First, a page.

Consumers in the country's urban markets are ideal targets for cable's digital and Internet services, but they've been underserved by the major telecommunications companies, according to a new report on the future of media and telecommunications in urban America.
Increased rollouts of such digital-cable offerings as cable-modem service and interactive television in urban markets won't just provide an economic boost to new media companies-they'll also help bridge the digital information gap currently afflicting minority groups, said executives from the Rainbow Coalition civil-rights organization, which commissioned the survey.
The survey, conducted by Surveys Ltd., a division of Horowitz Associates Inc., was developed in part to dispel a perception that urban markets comprise mostly poor consumers of a particular minority group that either wouldn't be interested in or couldn't afford advanced telecommunications services.
The survey's findings indicate that major U.S. urban markets are not only increasing in size, but are more culturally diverse and financially viable than ever before, according to Rainbow's Citizens Education Fund Media and Telecommunications Project director Dahlia Hayles.
About 40 percent of the more than 90 million Americans who live in urban markets-defined as cities with more than 50,000 residents-are minorities. The findings mirror the latest U.S. Census Bureau figures, which show a healthy increase in the multicultural population base in many urban cities.
The urban markets also have significant buying power. Minority consumers' buying power alone is estimated at some $1 trillion, according to Hayles.
"The survey proves that urban markets are not a subset of a particular ethnic market, but more like typical America, and there are huge opportunities for business to offer new media products," she said. "We want [new-media companies] to rethink their approach and thinking toward urban markets. It's a vibrant market with tremendous buying power."
Indeed, the survey points out that nearly a quarter of urban households would be very interested in paying for digital cable. Further, one of three African-American and Hispanic respondents reported the highest interest in digital-cable service.
"TV and cable penetration is definitely high in urban households," Surveys Unlimited president Alisse Waterston said. "You already have a marketplace that's interested in new technology, so it's just a matter of rolling that technology out to the consumer."
Yet urban market consumers-particularly African Americans and Hispanics-don't have the same access to cable modems and digital services as their white, suburban counterparts.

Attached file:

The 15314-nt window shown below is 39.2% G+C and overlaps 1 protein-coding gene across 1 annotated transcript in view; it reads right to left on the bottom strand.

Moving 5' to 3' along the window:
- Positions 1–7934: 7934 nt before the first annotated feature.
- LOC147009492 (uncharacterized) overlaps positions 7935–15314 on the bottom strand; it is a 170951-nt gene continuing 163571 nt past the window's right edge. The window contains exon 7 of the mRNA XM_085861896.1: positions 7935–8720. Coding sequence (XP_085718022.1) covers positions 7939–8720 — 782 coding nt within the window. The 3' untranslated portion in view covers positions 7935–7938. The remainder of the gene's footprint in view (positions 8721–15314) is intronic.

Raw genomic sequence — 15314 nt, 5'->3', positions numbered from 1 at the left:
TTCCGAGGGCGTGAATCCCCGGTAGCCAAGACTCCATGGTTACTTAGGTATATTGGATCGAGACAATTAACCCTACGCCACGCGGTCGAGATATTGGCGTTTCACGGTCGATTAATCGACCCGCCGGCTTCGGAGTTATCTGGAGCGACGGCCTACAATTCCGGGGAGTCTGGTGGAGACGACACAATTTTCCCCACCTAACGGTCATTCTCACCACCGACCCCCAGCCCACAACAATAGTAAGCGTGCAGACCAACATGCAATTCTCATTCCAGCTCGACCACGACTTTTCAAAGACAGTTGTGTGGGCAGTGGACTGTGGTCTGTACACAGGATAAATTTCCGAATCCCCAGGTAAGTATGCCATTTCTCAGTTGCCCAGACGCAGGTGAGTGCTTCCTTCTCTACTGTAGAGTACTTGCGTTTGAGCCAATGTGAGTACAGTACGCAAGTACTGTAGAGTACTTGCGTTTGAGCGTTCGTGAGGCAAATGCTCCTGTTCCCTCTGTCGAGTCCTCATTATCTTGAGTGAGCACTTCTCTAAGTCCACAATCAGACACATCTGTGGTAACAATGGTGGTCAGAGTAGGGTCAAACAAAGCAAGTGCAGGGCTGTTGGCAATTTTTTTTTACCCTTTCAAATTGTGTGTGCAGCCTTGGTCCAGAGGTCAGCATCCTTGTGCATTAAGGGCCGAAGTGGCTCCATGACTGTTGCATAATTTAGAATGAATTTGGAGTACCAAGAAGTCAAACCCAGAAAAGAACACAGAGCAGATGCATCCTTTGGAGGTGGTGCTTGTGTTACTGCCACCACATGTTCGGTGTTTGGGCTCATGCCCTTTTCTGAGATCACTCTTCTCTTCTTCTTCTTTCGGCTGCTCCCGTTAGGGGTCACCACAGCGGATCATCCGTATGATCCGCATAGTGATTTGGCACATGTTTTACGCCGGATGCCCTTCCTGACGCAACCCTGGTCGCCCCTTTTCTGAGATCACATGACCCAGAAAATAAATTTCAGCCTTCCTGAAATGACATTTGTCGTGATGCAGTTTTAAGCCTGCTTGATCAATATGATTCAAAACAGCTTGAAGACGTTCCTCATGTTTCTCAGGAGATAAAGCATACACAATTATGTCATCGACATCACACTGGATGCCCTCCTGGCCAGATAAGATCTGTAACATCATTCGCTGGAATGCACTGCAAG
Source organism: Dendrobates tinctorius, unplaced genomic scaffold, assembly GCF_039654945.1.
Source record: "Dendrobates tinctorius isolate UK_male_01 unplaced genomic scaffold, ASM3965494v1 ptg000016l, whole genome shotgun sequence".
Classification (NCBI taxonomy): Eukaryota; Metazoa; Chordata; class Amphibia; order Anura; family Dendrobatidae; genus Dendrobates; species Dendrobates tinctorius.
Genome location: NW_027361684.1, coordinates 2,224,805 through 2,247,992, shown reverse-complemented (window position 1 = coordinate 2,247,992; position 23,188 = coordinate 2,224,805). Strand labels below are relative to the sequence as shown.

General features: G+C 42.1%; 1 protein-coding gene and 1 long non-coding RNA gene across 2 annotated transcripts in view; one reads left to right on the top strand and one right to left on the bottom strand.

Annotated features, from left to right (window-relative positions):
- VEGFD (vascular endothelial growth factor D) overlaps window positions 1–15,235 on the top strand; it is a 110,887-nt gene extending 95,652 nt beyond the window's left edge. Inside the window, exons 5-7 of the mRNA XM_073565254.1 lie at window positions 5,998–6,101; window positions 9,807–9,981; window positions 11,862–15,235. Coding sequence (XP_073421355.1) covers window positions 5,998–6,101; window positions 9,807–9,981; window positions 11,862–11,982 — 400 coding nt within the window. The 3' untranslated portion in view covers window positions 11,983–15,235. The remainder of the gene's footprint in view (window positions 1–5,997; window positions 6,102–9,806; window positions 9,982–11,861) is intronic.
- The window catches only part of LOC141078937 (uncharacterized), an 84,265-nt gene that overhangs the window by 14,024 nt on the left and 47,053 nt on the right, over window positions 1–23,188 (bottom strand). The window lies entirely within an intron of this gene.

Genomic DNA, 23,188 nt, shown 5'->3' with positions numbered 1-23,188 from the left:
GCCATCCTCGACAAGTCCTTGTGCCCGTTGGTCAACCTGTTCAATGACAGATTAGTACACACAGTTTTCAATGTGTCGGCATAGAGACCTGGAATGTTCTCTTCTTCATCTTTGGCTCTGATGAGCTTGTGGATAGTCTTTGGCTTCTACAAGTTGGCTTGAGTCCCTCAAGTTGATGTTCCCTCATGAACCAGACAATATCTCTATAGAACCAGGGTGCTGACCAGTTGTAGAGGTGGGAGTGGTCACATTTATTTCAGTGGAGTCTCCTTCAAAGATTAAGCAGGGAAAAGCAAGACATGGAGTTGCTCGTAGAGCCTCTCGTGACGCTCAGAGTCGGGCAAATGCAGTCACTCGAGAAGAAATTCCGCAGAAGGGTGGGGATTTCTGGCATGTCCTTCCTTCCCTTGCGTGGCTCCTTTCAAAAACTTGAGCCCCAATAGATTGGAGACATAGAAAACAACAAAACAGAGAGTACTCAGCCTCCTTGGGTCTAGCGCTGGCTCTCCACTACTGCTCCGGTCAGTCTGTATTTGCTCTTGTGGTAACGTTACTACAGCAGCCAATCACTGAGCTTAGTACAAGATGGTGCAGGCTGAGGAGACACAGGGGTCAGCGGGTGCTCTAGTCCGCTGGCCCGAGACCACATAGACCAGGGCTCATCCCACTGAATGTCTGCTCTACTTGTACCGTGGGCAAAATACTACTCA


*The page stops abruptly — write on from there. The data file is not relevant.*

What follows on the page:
The digital divide-between those with access to new-media technology and those without-crosses both racial and socioeconomic boundaries, according to CEF. Asian Americans and whites are currently the most connected to computers, the Internet, new media electronic devices, cable modems or digital subscriber lines, according to the survey.
Hispanics and African Americans lag 12 percentage points behind Asians and whites in ownership of personal computers and 14 percentage behind in terms of Internet access at home through a PC.
Most middle- and lower-income minorities, in particular, don't own personal computers or subscribe to Internet-service providers, Hayles said.
But minorities are heavy television users and are receptive to accessing information through new "broadband-to-TV" technology such as cable modems. In fact, 26 percent of African-American homes and 28 percent of Hispanic households reported a high interest in getting Internet access through the TV.
Also, one of five urban households would be very interested in paying for interactive television services.
"The industry's most-valued customers are in these markets," said Horowitz Associates president Howard Horowitz.
For systems that operate within major urban markets, the report verifies their own business experiences.
"It just shows that we've been on the right track," AT&T Broadband Greater Chicago market vice president of communications Pat Keenan said. She said the MSO has successfully and aggressively rolled out digital services to consumers within the area, but she would not provide specific digital-penetration figures.
"It's our goal to get [digital] penetration in these areas where we know a [business] opportunity exists," added Keenan, who is also president of NAMIC (formerly the National Association of Minorities In Communications).
The opportunity for operators to build upon existing cable services is especially prevalent in minority homes, where cable is already well entrenched. African-American homes are the most television-oriented of all households, reporting a high number of TVs in the home and more sets hooked up to cable, according to the survey. Indeed, 67 percent of African Americans subscribe to cable and watch 66 hours of television per week, according to Black Entertainment Television.
In addition, African Americans have the highest rate of premium-service penetration compared to other racial or ethnic groups. They spend about $45 million on cable TV subscriptions.
While CEF is not planning any major protest actions against particular new-media companies, Hayles said the report should function as a wake-up call about the major business opportunities available within urban markets.
"We're calling on corporate America to focus their attention more closely toward targeting a marketplace that they don't particularly target and have a better understanding of the dynamics of the urban market," Hayles said. "Now that we recognize the need for new technology and the potential business opportunities, corporations should be guided by that and act accordingly."